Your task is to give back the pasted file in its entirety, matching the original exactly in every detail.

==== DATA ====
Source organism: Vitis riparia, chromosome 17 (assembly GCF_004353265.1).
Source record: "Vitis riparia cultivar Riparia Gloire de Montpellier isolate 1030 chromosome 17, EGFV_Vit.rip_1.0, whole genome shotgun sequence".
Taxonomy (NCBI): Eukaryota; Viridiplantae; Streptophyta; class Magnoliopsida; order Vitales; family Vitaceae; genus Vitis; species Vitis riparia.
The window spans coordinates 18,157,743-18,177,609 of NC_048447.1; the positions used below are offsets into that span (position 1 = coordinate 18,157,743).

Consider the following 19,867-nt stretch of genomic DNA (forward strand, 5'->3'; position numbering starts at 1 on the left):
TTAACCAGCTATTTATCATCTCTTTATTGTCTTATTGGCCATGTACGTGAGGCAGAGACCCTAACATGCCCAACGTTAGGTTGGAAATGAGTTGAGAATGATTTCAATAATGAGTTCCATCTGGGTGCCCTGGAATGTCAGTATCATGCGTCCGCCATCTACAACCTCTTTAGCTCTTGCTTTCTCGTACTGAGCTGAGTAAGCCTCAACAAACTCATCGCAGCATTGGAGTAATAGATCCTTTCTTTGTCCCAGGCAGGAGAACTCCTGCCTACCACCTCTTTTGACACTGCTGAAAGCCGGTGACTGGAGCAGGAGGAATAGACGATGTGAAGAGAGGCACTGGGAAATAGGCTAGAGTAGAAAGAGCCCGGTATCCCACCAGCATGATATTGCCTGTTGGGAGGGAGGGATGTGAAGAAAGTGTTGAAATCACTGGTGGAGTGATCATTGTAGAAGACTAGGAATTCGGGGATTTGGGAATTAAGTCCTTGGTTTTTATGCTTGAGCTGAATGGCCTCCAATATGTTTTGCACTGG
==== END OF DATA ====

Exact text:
Source organism: Vitis riparia, chromosome 17 (assembly GCF_004353265.1).
Source record: "Vitis riparia cultivar Riparia Gloire de Montpellier isolate 1030 chromosome 17, EGFV_Vit.rip_1.0, whole genome shotgun sequence".
Taxonomy (NCBI): Eukaryota; Viridiplantae; Streptophyta; class Magnoliopsida; order Vitales; family Vitaceae; genus Vitis; species Vitis riparia.
The window spans coordinates 18,157,743-18,177,609 of NC_048447.1; the positions used below are offsets into that span (position 1 = coordinate 18,157,743).

Consider the following 19,867-nt stretch of genomic DNA (forward strand, 5'->3'; position numbering starts at 1 on the left):
TTAACCAGCTATTTATCATCTCTTTATTGTCTTATTGGCCATGTACGTGAGGCAGAGACCCTAACATGCCCAACGTTAGGTTGGAAATGAGTTGAGAATGATTTCAATAATGAGTTCCATCTGGGTGCCCTGGAATGTCAGTATCATGCGTCCGCCATCTACAACCTCTTTAGCTCTTGCTTTCTCGTACTGAGCTGAGTAAGCCTCAACAAACTCATCGCAGCATTGGAGTAATAGATCCTTTCTTTGTCCCAGGCAGGAGAACTCCTGCCTACCACCTCTTTTGACACTGCTGAAAGCCGGTGACTGGAGCAGGAGGAATAGACGATGTGAAGAGAGGCACTGGGAAATAGGCTAGAGTAGAAAGAGCCCGGTATCCCACCAGCATGATATTGCCTGTTGGGAGGGAGGGATGTGAAGAAAGTGTTGAAATCACTGGTGGAGTGATCATTGTAGAAGACTAGGAATTCGGGGATTTGGGAATTAAGTCCTTGGTTTTTATGCTTGAGCTGAATGGCCTCCAATATGTTTTGCACTGG